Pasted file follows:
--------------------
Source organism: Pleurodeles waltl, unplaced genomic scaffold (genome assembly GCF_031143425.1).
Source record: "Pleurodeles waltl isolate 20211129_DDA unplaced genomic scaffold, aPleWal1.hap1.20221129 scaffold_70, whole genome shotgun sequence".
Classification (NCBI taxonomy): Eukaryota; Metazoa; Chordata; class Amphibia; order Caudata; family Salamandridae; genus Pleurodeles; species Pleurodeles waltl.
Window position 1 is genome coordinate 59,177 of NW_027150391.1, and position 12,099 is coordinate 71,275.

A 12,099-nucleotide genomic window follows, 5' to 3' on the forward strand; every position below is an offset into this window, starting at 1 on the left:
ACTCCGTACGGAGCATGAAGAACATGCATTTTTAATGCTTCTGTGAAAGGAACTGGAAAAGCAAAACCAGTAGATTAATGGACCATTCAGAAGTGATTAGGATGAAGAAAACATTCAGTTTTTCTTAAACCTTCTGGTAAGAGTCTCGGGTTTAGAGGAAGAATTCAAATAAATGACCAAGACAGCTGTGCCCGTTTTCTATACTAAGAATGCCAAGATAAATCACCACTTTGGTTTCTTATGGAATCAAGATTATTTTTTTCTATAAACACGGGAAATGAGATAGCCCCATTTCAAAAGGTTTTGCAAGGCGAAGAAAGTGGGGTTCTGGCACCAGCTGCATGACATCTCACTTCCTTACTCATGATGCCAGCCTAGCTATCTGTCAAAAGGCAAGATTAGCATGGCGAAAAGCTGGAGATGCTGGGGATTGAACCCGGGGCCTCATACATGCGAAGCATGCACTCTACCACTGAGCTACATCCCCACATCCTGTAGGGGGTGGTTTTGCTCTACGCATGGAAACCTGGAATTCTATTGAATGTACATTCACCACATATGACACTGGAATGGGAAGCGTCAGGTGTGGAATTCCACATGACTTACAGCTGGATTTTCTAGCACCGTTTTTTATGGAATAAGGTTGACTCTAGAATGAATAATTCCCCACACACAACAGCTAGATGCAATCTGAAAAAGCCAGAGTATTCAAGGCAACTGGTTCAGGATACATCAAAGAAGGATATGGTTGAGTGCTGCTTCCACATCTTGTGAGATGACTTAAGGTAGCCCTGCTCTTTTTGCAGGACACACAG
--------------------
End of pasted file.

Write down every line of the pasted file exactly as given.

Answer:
Source organism: Pleurodeles waltl, unplaced genomic scaffold (genome assembly GCF_031143425.1).
Source record: "Pleurodeles waltl isolate 20211129_DDA unplaced genomic scaffold, aPleWal1.hap1.20221129 scaffold_70, whole genome shotgun sequence".
Classification (NCBI taxonomy): Eukaryota; Metazoa; Chordata; class Amphibia; order Caudata; family Salamandridae; genus Pleurodeles; species Pleurodeles waltl.
Window position 1 is genome coordinate 59,177 of NW_027150391.1, and position 12,099 is coordinate 71,275.

A 12,099-nucleotide genomic window follows, 5' to 3' on the forward strand; every position below is an offset into this window, starting at 1 on the left:
ACTCCGTACGGAGCATGAAGAACATGCATTTTTAATGCTTCTGTGAAAGGAACTGGAAAAGCAAAACCAGTAGATTAATGGACCATTCAGAAGTGATTAGGATGAAGAAAACATTCAGTTTTTCTTAAACCTTCTGGTAAGAGTCTCGGGTTTAGAGGAAGAATTCAAATAAATGACCAAGACAGCTGTGCCCGTTTTCTATACTAAGAATGCCAAGATAAATCACCACTTTGGTTTCTTATGGAATCAAGATTATTTTTTTCTATAAACACGGGAAATGAGATAGCCCCATTTCAAAAGGTTTTGCAAGGCGAAGAAAGTGGGGTTCTGGCACCAGCTGCATGACATCTCACTTCCTTACTCATGATGCCAGCCTAGCTATCTGTCAAAAGGCAAGATTAGCATGGCGAAAAGCTGGAGATGCTGGGGATTGAACCCGGGGCCTCATACATGCGAAGCATGCACTCTACCACTGAGCTACATCCCCACATCCTGTAGGGGGTGGTTTTGCTCTACGCATGGAAACCTGGAATTCTATTGAATGTACATTCACCACATATGACACTGGAATGGGAAGCGTCAGGTGTGGAATTCCACATGACTTACAGCTGGATTTTCTAGCACCGTTTTTTATGGAATAAGGTTGACTCTAGAATGAATAATTCCCCACACACAACAGCTAGATGCAATCTGAAAAAGCCAGAGTATTCAAGGCAACTGGTTCAGGATACATCAAAGAAGGATATGGTTGAGTGCTGCTTCCACATCTTGTGAGATGACTTAAGGTAGCCCTGCTCTTTTTGCAGGACACACAG